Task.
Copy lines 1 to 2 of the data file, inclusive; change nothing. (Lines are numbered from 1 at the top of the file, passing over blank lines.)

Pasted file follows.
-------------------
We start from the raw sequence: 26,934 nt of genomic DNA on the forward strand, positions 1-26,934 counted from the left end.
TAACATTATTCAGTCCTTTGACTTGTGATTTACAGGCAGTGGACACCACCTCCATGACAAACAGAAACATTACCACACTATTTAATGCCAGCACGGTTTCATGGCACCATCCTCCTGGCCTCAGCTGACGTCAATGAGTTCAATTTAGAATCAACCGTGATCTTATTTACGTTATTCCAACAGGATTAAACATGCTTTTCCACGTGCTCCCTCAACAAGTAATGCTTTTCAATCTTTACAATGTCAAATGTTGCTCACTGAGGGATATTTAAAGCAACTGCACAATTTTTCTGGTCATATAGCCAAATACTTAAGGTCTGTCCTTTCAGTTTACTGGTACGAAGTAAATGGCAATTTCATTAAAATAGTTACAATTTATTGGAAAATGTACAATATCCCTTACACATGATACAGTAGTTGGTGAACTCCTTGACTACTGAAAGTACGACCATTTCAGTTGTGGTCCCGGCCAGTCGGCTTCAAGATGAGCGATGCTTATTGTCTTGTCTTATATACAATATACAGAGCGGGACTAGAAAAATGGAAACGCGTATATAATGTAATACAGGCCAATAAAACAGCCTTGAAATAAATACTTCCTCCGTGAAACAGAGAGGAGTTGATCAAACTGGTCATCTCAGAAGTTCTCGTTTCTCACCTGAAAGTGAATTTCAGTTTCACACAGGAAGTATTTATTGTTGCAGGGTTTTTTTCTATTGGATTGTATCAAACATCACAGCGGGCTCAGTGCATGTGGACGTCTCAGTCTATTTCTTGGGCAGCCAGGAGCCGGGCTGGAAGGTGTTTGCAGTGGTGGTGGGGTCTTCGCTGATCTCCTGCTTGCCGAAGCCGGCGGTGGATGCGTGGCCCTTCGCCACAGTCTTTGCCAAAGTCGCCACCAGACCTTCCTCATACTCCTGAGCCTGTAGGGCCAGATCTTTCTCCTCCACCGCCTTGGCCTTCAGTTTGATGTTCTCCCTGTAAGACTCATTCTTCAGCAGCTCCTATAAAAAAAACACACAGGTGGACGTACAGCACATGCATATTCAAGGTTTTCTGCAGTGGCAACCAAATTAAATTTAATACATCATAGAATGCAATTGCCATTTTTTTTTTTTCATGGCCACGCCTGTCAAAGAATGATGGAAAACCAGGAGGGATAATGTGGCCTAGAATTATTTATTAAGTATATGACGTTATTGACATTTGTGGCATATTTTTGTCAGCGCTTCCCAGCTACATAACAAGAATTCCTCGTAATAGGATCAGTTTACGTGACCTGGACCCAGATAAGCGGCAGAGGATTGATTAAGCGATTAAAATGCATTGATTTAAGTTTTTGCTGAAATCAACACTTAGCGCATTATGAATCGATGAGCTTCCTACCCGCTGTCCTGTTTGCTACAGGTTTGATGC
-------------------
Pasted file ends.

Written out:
We start from the raw sequence: 26,934 nt of genomic DNA on the forward strand, positions 1-26,934 counted from the left end.
TAACATTATTCAGTCCTTTGACTTGTGATTTACAGGCAGTGGACACCACCTCCATGACAAACAGAAACATTACCACACTATTTAATGCCAGCACGGTTTCATGGCACCATCCTCCTGGCCTCAGCTGACGTCAATGAGTTCAATTTAGAATCAACCGTGATCTTATTTACGTTATTCCAACAGGATTAAACATGCTTTTCCACGTGCTCCCTCAACAAGTAATGCTTTTCAATCTTTACAATGTCAAATGTTGCTCACTGAGGGATATTTAAAGCAACTGCACAATTTTTCTGGTCATATAGCCAAATACTTAAGGTCTGTCCTTTCAGTTTACTGGTACGAAGTAAATGGCAATTTCATTAAAATAGTTACAATTTATTGGAAAATGTACAATATCCCTTACACATGATACAGTAGTTGGTGAACTCCTTGACTACTGAAAGTACGACCATTTCAGTTGTGGTCCCGGCCAGTCGGCTTCAAGATGAGCGATGCTTATTGTCTTGTCTTATATACAATATACAGAGCGGGACTAGAAAAATGGAAACGCGTATATAATGTAATACAGGCCAATAAAACAGCCTTGAAATAAATACTTCCTCCGTGAAACAGAGAGGAGTTGATCAAACTGGTCATCTCAGAAGTTCTCGTTTCTCACCTGAAAGTGAATTTCAGTTTCACACAGGAAGTATTTATTGTTGCAGGGTTTTTTTCTATTGGATTGTATCAAACATCACAGCGGGCTCAGTGCATGTGGACGTCTCAGTCTATTTCTTGGGCAGCCAGGAGCCGGGCTGGAAGGTGTTTGCAGTGGTGGTGGGGTCTTCGCTGATCTCCTGCTTGCCGAAGCCGGCGGTGGATGCGTGGCCCTTCGCCACAGTCTTTGCCAAAGTCGCCACCAGACCTTCCTCATACTCCTGAGCCTGTAGGGCCAGATCTTTCTCCTCCACCGCCTTGGCCTTCAGTTTGATGTTCTCCCTGTAAGACTCATTCTTCAGCAGCTCCTATAAAAAAAACACACAGGTGGACGTACAGCACATGCATATTCAAGGTTTTCTGCAGTGGCAACCAAATTAAATTTAATACATCATAGAATGCAATTGCCATTTTTTTTTTTTCATGGCCACGCCTGTCAAAGAATGATGGAAAACCAGGAGGGATAATGTGGCCTAGAATTATTTATTAAGTATATGACGTTATTGACATTTGTGGCATATTTTTGTCAGCGCTTCCCAGCTACATAACAAGAATTCCTCGTAATAGGATCAGTTTACGTGACCTGGACCCAGATAAGCGGCAGAGGATTGATTAAGCGATTAAAATGCATTGATTTAAGTTTTTGCTGAAATCAACACTTAGCGCATTATGAATCGATGAGCTTCCTACCCGCTGTCCTGTTTGCTACAGGTTTGATGC